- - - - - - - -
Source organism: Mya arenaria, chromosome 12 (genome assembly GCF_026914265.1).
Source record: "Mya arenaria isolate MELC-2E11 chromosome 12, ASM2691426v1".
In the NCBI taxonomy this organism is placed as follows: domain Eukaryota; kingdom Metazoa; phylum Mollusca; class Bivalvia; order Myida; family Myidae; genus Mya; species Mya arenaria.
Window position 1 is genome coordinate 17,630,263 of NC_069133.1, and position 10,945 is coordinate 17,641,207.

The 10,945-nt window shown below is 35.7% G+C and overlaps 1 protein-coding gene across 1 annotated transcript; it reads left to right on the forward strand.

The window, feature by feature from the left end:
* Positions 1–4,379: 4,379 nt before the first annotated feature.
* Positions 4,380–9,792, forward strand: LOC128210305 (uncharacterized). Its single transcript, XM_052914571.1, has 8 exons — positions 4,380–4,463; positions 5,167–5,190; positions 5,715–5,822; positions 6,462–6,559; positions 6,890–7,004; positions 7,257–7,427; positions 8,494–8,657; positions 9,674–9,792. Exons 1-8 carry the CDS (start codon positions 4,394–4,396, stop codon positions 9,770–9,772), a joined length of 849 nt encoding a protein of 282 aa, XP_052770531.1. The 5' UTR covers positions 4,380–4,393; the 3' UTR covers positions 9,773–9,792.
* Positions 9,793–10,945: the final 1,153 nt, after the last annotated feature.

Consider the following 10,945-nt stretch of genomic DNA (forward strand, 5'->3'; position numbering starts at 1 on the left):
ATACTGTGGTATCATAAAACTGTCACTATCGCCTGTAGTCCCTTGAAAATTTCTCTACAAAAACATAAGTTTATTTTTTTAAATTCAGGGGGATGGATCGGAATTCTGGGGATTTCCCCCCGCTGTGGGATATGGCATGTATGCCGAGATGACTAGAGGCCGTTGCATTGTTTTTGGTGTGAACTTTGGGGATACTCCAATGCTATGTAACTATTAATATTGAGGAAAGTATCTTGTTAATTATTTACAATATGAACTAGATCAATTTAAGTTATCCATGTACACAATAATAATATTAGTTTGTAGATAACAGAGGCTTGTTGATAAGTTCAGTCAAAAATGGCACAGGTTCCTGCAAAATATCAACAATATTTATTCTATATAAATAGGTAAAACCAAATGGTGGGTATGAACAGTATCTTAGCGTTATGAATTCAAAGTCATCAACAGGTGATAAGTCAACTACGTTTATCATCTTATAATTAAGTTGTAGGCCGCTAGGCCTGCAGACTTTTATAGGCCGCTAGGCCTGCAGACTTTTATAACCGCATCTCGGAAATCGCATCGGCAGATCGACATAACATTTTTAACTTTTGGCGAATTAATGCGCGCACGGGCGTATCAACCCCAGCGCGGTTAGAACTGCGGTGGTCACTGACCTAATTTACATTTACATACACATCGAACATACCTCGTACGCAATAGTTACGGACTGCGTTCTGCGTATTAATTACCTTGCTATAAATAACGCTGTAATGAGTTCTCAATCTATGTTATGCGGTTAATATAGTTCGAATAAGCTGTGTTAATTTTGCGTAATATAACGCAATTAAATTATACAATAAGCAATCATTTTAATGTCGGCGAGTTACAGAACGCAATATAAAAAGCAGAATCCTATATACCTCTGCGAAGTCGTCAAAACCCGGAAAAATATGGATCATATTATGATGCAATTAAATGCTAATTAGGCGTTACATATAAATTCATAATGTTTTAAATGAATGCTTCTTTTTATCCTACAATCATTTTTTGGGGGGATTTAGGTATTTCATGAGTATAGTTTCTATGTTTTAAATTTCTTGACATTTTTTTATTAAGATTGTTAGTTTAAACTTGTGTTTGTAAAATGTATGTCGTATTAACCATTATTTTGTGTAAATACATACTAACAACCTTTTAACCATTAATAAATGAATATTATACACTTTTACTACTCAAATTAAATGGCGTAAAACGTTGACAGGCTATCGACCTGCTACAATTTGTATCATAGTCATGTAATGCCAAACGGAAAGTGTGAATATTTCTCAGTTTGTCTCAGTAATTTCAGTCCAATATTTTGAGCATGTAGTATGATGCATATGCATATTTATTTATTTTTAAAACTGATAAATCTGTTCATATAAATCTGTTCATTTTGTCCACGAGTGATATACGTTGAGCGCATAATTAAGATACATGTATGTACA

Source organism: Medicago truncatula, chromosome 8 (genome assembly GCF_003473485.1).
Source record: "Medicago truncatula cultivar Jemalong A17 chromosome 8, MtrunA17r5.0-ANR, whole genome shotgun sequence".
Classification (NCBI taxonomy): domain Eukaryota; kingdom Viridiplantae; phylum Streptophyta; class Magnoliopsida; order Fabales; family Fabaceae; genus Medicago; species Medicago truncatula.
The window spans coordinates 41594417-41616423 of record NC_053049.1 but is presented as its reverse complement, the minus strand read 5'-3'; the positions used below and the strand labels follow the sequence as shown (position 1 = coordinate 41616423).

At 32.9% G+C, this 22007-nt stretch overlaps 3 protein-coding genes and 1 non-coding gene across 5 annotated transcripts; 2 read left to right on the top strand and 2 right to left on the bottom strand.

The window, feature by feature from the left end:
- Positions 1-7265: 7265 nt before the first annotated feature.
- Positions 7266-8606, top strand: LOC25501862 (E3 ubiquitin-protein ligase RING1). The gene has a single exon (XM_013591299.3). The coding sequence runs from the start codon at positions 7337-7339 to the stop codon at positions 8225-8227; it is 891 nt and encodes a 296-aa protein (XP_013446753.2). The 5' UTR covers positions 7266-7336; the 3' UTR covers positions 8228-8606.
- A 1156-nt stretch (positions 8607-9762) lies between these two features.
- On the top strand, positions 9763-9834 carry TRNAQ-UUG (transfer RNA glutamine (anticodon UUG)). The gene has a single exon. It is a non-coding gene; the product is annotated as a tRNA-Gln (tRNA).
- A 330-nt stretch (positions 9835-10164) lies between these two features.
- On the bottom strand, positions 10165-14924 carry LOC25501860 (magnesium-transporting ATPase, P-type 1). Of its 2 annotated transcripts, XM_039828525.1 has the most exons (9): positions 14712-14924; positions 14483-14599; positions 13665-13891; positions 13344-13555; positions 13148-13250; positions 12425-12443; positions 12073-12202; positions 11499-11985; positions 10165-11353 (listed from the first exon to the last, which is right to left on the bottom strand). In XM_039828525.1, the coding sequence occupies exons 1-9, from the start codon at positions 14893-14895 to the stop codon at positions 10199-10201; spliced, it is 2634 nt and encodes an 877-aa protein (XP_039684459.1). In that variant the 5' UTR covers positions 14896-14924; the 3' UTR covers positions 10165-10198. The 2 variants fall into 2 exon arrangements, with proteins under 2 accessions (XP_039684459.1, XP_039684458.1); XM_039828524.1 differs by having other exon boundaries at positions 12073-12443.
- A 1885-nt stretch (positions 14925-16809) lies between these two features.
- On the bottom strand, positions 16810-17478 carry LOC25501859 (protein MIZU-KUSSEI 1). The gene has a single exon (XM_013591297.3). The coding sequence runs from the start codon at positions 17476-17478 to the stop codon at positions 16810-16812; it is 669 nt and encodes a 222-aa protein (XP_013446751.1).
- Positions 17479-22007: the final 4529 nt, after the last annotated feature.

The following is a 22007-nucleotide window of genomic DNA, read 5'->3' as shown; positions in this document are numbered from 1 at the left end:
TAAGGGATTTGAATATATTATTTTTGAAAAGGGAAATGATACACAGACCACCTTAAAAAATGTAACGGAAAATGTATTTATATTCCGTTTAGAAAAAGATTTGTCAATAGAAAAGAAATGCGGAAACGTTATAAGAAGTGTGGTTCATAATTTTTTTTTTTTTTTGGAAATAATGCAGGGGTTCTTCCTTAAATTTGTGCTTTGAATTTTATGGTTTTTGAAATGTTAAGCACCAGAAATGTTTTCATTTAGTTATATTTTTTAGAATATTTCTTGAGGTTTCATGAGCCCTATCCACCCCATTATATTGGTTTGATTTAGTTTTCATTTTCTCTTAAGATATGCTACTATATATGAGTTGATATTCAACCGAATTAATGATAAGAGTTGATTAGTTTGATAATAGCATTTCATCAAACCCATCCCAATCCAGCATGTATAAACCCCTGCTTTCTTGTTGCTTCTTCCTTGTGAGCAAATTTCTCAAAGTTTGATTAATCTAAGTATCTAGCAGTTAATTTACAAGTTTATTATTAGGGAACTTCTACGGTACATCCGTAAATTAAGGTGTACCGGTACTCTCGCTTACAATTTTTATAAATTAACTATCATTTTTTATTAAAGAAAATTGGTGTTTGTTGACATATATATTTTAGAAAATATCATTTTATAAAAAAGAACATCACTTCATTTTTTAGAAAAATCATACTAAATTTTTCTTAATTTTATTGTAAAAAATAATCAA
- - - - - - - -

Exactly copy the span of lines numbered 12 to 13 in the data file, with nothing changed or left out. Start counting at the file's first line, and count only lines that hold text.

Source organism: Medicago truncatula, chromosome 8 (genome assembly GCF_003473485.1).
Source record: "Medicago truncatula cultivar Jemalong A17 chromosome 8, MtrunA17r5.0-ANR, whole genome shotgun sequence".